In 2022, in Tipperary 69% of households owned their own home, with a further 24% renting. This compared with 66% of households owning their home nationally and 28% renting.

Housing Stock.

Between April 2016 and April 2022, housing stock in the county grew by 2% from 69,106 to 70,608. The number of vacant dwellings decreased by 15% from 7,493 to 6,344 and the number of holiday homes rose by 8% from 1,009 to 1,093. Nationally, the housing stock grew by more than 5% from 2,003,645 to 2,112,121. The number of vacant dwellings fell by almost 20,000 (-11%) to 163,433 and the number of holiday homes rose by 8% from 62,148 to 66,956.

It is important to note that a dwelling classified as vacant for census purposes does not necessarily imply that it is available for re-use. Census vacancy is essentially a point in time measure which may be different to other reported measures of vacancy which may focus more on longer term vacancy. For more information on the census definition of vacancy, please see Editor’s Notes below.

Housing Tenure (Owners and Renters).
In April 2022, 43,024 of homes were owner-occupied in Tipperary, compared with 42,030 in April 2016. The number of homes owned with a mortgage or loan fell by 8% from 17,616 to 16,256 since Census 2016 while the number of homes owned outright (without a loan or mortgage) increased by 10%, from 24,414 to 26,768. Homes rented from private landlords showed a 6% increase from 7,894 to 8,336. Nationally, 66% of homes were owner occupied. Some 531,207 homes were owned with a mortgage or loan, while almost 680,000 homes were owned without a mortgage or loan, which was up 11% from 2016. More than 330,000 homes were rented from a private landlord, an increase of 7% since 2016.

There was a significant increase of 83% (up to almost 17,000 households) in the number of over 65s renting from a private landlord in the State. In Tipperary, the number of homes rented in the 65 and over age group was 502 (which was a 92% increase). In the 60 to 64 age group, it was up 83% compared with 69% nationally.

Census 2022 shows that by the age of 36, more than half of householders in Tipperary owned their own home (with or without a mortgage or loan). Nationally this age was 36. This age, which marks the changeover between home ownership and renting, has been increasing over time, up from 26 years in 1991, 27 years in 2002, 28 years in 2006, 32 years in 2011, and 35 years in 2016.
Rent Increases

Renters have continued to face large increases in the amount of rent they pay. Between the 2016 and 2022 censuses, the average weekly rent paid to a private landlord in Tipperary in April 2022 was €161, which was a 30% increase on 2016. The average weekly rent paid to a private landlord (at national level) rose to €273, up €73 (37%). This was more than double the rate of increase (17%) between 2011 and 2016.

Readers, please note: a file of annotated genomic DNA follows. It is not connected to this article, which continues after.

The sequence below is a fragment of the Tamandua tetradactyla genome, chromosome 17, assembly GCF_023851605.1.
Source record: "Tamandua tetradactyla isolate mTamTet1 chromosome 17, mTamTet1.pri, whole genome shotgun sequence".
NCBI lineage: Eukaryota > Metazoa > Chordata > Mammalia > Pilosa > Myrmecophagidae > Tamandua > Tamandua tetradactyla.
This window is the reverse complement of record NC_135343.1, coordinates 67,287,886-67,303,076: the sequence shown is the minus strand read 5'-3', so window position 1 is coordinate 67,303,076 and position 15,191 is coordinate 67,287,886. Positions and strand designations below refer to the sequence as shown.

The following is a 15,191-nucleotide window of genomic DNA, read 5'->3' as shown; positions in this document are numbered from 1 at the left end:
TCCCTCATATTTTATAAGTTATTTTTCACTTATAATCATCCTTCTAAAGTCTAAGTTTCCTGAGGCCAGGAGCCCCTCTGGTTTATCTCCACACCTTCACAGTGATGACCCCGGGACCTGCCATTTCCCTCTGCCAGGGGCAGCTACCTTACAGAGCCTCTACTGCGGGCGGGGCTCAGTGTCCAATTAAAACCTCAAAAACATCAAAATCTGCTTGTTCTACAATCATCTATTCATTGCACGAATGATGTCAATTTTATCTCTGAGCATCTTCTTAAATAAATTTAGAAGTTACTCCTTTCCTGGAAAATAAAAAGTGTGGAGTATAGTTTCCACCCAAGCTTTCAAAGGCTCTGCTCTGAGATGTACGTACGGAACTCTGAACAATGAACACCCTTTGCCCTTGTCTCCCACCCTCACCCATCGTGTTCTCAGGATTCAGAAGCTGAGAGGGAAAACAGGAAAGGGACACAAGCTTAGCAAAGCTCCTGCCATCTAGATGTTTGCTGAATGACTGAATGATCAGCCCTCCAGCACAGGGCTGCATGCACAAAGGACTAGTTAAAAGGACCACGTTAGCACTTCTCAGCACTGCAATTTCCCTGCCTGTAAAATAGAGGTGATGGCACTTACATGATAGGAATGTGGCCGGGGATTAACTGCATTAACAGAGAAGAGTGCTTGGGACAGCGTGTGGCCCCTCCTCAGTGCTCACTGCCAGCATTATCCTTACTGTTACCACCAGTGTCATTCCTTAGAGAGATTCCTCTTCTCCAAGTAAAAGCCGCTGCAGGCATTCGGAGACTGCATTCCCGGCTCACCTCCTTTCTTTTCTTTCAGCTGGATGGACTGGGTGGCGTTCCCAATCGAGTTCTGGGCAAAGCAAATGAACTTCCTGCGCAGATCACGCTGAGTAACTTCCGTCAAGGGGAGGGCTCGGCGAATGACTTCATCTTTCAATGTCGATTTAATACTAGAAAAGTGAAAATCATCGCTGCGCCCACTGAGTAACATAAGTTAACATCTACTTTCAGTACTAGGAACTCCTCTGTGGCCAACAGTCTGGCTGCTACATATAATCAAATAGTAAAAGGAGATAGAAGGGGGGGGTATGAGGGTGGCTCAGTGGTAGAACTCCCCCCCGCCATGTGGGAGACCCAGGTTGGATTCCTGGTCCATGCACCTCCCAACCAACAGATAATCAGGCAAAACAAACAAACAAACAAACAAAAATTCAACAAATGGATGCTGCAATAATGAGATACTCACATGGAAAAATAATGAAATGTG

Many properties classed as vacant in the census may only be vacant for a short period of time and for a wide variety of reasons including homes for sale, rent, new build or renovation, owner in a nursing home, etc. However, there were more than 2,242 dwellings classed as vacant both in the 2016 and 2022 censuses in Tipperary, which could be an indication of a longer-term vacancy status. Nationally the figure was just under 48,000.

The Census definition of a vacant dwelling is a point in time indicator taken on Census night which in these cases means that the dwellings were vacant on the census nights for both 2016 and 2022. (For more information on the census definition of vacancy, please see the Editors notes below).
Data from New Household Questions

Census 2022 included new household questions on the number of working smoke alarms and how we use renewable energy sources in our homes. Tipperary had 3,145 homes with no smoke alarms. Homes with solar panels amounted to 4,220 which was 7% of occupied dwellings in the county. Nationally, almost 72,000 homes had no smoke alarms and 119,300 or 6% of occupied homes had solar panels fitted.


Recruitment Campaign For Irish Prison Officers Due To Commence.

The Irish Prison Service are inviting applications from suitably qualified persons, who wish to be considered for inclusion on a panel from which vacancies for Recruit Prison Officer may be filled.

The Irish Prison Service is responsible for the provision of safe, secure and humane custody for those people committed to prison by the Courts.

The Public Appointments Service, on behalf of the Irish Prison Service, intends to recruit up to 250 Prison Officers in 2023, with an additional 300 in 2024.

The last recruitment competition was held in 2022 and was very successful with over 2,000 persons making applications.